Old city wakes up to new culinary choices

Dishes such as 'dosa' and 'idli' are replacing the old breakfast favourites like ‘nihari paya’

By Author  |  Published: 23rd Jul 2019  12:12 amUpdated: 22nd Jul 2019  11:53 pm
Nihari paya’, a soup prepared using lamb shanks and spices, is prepared only at a few hotels across the city. — Photo: Surya Sridhar

Hyderabad: The days when the walled city used to wake up to the aroma of steaming hot ‘nihari paya’ appear so far away in the past now.

‘Healthy’ menus, tiffin centre favourites like ‘dosa’ and ‘idli’ and other dishes from menus handed over by fitness gurus have replaced this traditional breakfast delicacy, which was once the king of not just breakfast menus, but was also available for lunch and supper.

Now, the once omnipresent ‘nihari paya’ – a soup prepared using lamb shanks and spices — is prepared only at a few hotels across the city.

“Except at established restaurants, the soup is not prepared anywhere in the city,” says Mohd Irfan, a hotelier from Tolichowki.

Standard symbols

Not long ago a restaurant selling ‘nihari paya’ in the older parts of the city could be figured from a distance, thanks to the practice of keeping a big cauldron on the pavement in front of the restaurant and a pile of bread arranged neatly on an iron table beside it. The scene was common across the old city. Be it Yakutpura, Misrigunj, Shah Ali Banda, Talabkatta, Jahanuma, Karwan or Asifnagar.

“The soup was kept in a big cauldron outside the hotels as the utensil required a lot of space. The soup was mostly served as a staple dish for many families during breakfast. Hundreds of parcels were sold every morning,” said Mirza Asad Baig, owner of Five Star restaurant at Jahanuma.

Till a decade ago, Baig got the soup prepared and sold at his restaurant. “I had to stop it because there was little demand for it. Especially after the advent of South Indian items like idli and dosa,” he says.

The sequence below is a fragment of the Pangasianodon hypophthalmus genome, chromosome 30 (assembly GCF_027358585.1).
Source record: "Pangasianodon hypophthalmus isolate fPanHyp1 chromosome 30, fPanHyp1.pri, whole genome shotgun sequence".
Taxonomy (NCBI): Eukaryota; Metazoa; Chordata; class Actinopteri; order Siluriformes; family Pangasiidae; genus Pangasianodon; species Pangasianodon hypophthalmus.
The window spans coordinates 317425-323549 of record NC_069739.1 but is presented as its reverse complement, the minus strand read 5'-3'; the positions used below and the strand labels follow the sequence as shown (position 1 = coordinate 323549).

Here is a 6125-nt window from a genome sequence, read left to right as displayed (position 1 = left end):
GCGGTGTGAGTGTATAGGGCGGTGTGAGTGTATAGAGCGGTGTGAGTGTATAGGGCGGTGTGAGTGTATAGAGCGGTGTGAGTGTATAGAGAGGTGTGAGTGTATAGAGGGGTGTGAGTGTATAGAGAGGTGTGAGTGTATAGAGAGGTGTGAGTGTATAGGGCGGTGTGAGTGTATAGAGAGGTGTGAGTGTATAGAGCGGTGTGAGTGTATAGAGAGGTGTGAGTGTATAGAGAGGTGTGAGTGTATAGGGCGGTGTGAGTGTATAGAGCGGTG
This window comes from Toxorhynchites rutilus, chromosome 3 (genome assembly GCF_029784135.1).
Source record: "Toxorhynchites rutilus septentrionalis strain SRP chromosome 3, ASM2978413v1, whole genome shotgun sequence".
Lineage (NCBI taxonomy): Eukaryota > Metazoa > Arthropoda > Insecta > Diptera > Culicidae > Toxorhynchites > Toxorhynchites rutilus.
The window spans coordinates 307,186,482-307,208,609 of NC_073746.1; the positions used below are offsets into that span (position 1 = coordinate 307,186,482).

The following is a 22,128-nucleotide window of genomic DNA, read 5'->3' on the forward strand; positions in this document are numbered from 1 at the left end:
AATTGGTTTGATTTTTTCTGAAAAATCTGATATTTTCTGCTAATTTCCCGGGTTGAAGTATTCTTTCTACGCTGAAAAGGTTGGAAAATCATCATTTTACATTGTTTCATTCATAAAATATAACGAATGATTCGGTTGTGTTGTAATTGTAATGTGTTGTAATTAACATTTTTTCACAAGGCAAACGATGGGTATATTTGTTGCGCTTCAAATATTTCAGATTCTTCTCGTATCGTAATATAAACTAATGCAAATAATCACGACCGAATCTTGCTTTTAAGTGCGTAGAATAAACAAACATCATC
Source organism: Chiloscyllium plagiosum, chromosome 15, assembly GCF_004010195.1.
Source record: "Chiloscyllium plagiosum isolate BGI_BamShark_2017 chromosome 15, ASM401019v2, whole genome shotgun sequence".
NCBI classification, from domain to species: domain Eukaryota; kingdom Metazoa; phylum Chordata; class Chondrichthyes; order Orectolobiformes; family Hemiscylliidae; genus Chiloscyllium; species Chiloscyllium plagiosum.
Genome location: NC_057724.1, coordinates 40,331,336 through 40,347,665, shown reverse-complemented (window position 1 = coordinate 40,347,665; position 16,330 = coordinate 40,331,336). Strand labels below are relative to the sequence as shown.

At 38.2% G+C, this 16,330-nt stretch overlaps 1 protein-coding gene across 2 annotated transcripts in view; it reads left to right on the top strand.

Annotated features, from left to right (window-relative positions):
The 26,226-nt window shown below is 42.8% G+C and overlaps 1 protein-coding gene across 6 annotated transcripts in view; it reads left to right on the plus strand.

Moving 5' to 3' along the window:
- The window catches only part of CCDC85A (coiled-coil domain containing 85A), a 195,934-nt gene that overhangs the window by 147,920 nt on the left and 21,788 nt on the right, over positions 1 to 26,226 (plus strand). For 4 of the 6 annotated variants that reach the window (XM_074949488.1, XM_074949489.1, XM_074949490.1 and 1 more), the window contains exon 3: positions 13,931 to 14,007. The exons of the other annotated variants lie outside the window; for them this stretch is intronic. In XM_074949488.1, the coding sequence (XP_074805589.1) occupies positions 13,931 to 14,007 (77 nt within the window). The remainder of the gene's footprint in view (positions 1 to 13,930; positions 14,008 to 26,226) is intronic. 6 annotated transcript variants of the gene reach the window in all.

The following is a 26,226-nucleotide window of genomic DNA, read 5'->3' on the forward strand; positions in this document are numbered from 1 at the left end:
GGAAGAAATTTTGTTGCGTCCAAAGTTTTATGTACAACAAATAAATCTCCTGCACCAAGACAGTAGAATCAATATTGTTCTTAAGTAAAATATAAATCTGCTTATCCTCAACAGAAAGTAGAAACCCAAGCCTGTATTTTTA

‘Nihari’ is a soup prepared with lamb shanks which are heated till they become soft and mixed with various spices, adding ghee or edible oil.

“The master chef prepares the soup after a six-hour laborious job, usually beginning late at night. The next morning, the soup is ready for sale to the public,” explains Jani Miya, who used to prepare the soup at his roadside hotel at Bahadurpura. It is nearly five years since he stopped the soup business and has now set up a juice centre.

Health concerns

“Apparently due to health concerns, people are avoiding oily foods. With videos of cheap oil being used at hotels flooding WhatsApp and other social media platforms, people are more careful these days,” said Mohammed Yousuf, proprietor of Imran Hotel at Chandrayangutta. His restaurant served nihari paaya for two decades but doesn’t do so any more.

Dr Rafi Ahmed, former superintendent of Nizamia Tibbi Government Hospital, says many patients suffer from renal diseases in the older parts of the city owing to their food habits.

“People are now very cautious and are avoiding oily and spicy foods. They are switching over to refined edible oils too and are very careful about where they eat,” he said.

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